By Rick Lawrence
I was driving home from a writing retreat, where I’d been off the grid for four days—no Wi-Fi, no cell service. I called my wife to let her know I was on the road, and I heard that edge in her voice that I know all too well… “Rick, there’s an active shooter situation happening right now, at the STEM school that’s 10 minutes from us. Emma’s in lockdown at her school right now, and I don’t know when she’ll be released. They’re already saying there are students down…”
Today, two days later, I’m immersed in the background noise of local news reporters talking about victims and perpetrators and student heroes and “Run, Hide, Fight.” In the Denver community, where I live, we’ve been through this before, of course—Columbine set the horrific template for school shootings. Then, as now, I knew I’d be with parents and teenagers traumatized by this tragedy. And I knew the open wound from this gash would never close…
In the middle of crisis and tragedy, youth workers (including me) must deal with our own emotional response while simultaneously offering what author Edwin Friedman calls our “non-anxious presence” into an atmosphere of fear and confusion and grief.
When I arrived home, my wife and I retreated into my office and wrestled with what to do about our “home church” of teenagers, meeting that night. Would we ditch what I’d planned and focus the whole night on the shooting and its aftermath? Ditch the plan and switch to something that addresses fear in general? Cancel the group altogether so kids could feel free to be with their families?
[tweet_box design=”default” float=”none”]In the middle of crisis and tragedy, youth workers (including me) must deal with our own emotional response while simultaneously offering what author Edwin Friedman calls our “non-anxious presence” into an atmosphere of fear and confusion and grief.[/tweet_box]
So, we reached out via text to see how many were still planning to come, and decided not to cancel. And I told my wife that my experience with people in the midst of a trauma is that they need to look at it, then look away, then look at it again. We can’t handle staring at it for too long, because it’s too much for our soul. So I decided not to lead what I’d planned and, instead, grabbed an experience I led a few years ago on how Jesus helped His disciples face their fears. Then we welcomed our group—most showed up—and opened by acknowledging the fear, and grief, and anger we’d been swept into… And then we launched into our conversation… It was beautiful and amazing and sad and invigorating… And filled with the “into the dark” presence of Jesus…
Years ago, after a school shooting in Pennsylvania, youth worker Rob Tucker sent me his strategic “response priorities”—learned from his direct experience. Here is what Rob had learned about responding to kids in crisis and tragedy:
1. Respond quickly and proactively. Don’t allow the crisis to control your ministry’s direction. Rather, ask yourself how your ministry can help direct the response to the crisis. Jesus’ redemptive plan for any tragedy is carried out through his people. Ask Him to move through your ministry and church for healing, reconciliation, or whatever is needed.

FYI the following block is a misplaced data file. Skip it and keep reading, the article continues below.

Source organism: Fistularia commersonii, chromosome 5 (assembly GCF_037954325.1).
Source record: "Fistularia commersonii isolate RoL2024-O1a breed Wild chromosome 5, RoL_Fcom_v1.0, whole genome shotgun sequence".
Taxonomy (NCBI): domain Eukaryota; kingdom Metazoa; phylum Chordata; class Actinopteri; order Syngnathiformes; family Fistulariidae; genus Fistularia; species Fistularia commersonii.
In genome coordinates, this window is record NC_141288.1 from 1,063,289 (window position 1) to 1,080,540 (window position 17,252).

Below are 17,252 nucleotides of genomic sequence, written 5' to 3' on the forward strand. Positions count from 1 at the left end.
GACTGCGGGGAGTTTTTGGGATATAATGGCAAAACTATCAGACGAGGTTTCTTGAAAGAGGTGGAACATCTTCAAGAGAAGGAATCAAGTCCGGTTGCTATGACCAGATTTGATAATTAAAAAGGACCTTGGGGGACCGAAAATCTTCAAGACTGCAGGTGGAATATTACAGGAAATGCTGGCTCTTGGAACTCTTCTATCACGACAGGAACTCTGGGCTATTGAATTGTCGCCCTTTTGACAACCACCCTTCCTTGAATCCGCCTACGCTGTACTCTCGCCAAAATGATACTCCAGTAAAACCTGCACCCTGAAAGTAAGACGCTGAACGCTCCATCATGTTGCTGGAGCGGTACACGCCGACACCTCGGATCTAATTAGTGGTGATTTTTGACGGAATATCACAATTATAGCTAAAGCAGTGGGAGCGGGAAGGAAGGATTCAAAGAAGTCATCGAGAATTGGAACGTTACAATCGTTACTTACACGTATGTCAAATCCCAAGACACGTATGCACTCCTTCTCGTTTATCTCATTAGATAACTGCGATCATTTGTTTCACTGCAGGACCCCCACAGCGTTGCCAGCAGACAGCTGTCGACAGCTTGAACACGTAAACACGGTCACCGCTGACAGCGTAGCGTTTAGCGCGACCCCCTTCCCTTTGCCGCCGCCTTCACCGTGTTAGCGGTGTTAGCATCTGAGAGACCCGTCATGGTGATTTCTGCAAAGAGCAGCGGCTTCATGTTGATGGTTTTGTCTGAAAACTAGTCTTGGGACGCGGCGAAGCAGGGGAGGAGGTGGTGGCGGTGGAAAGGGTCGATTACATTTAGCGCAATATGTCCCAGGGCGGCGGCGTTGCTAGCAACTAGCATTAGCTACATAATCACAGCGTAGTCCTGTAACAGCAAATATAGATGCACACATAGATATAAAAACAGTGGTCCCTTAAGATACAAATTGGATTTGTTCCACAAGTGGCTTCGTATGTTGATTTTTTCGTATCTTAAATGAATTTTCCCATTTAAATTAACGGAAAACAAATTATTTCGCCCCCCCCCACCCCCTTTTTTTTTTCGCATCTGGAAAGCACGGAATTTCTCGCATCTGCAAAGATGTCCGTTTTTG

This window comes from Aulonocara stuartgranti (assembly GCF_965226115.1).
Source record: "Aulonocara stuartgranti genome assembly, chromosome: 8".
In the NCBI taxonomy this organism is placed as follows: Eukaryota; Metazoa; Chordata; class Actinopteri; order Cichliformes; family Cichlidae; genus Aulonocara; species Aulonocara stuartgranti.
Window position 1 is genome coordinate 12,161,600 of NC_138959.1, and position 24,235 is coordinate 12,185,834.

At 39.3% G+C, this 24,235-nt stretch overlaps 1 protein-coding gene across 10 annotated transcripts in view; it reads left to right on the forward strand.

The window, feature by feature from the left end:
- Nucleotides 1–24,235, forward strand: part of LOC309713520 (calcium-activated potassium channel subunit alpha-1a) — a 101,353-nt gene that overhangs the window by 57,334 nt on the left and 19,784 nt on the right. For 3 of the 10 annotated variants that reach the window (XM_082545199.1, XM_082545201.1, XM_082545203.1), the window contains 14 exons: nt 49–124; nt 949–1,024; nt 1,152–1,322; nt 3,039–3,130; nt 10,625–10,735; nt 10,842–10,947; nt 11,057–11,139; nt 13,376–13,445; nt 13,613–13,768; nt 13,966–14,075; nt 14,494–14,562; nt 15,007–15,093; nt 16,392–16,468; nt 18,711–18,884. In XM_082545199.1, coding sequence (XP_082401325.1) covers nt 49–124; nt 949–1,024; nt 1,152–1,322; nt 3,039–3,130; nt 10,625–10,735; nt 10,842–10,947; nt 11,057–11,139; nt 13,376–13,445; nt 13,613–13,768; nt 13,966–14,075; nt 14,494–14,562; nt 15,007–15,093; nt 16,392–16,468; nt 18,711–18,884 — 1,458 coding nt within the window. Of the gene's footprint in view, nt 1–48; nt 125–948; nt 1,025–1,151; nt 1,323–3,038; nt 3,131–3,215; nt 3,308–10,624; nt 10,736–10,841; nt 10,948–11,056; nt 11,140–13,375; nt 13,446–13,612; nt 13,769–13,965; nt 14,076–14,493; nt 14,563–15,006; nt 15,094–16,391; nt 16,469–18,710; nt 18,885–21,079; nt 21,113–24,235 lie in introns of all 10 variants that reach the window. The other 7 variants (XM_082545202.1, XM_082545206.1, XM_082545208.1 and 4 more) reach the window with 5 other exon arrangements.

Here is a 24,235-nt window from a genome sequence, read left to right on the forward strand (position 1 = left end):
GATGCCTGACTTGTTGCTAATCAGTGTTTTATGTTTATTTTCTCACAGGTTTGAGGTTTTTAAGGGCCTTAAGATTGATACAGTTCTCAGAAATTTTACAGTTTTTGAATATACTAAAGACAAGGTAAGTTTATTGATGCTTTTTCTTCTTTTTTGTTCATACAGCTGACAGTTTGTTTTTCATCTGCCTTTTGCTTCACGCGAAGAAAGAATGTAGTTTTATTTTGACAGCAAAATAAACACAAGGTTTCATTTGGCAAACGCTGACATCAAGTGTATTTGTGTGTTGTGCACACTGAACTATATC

2. Encourage your teenagers to tell, retell, and tell again their story. The relief that comes from being heard is hard to measure. Many kids just want you to hear what they’ve been through. They’re not looking for knee-jerk reactions to complicated situations or quick fixes for their problems. They want you to really hear them. Remedies can come later with Jesus’ help.
[tweet_box design=”default” float=”none”]Don’t allow the crisis to control your ministry’s direction. Rather, ask yourself how your ministry can help direct the response to the crisis.[/tweet_box]
3. Don’t forget to reach out to parents. Many parents were just as shaken up as their kids. Put yourself in their shoes. Empathize with their fears. Help them with their pain. If they’re not well, it will take much longer for their children to find help.
4. Offer whatever you have to the community. Give your time, your building, your expertise, and any other valuable resource that can help in the situation. Keep offering, even when your help is declined. It’s crucial your community understands your true intentions—your church exists to meet the real needs of real people. Open a door between your community and your ministry.
5. Change your program to meet your kids’ needs. If you truly have a “relational ministry,” you’ll dump what you’ve planned to respond to what kids really need. It might mean re-planning your regular gathering or even a retreat weekend. This isn’t about your agenda—it’s about meeting kids where they’re at, inviting Jesus to give you insight and wisdom as you do.
6. Ask your youth staffers, parents, and other youth leaders about ways you can improve your response. Refuse to assume your actions have hit the mark—find out by asking.
7. Invite Jesus to deepen your dependence on him. A tragedy clarifies your vision—we’re viscerally more desperate for Jesus’ help. He will help clarify our perspective on what’s really important in youth ministry. A crisis puts Him squarely at the center of everything… just where He belongs.
Rick Lawrence is executive editor of Group’s youth ministry resources.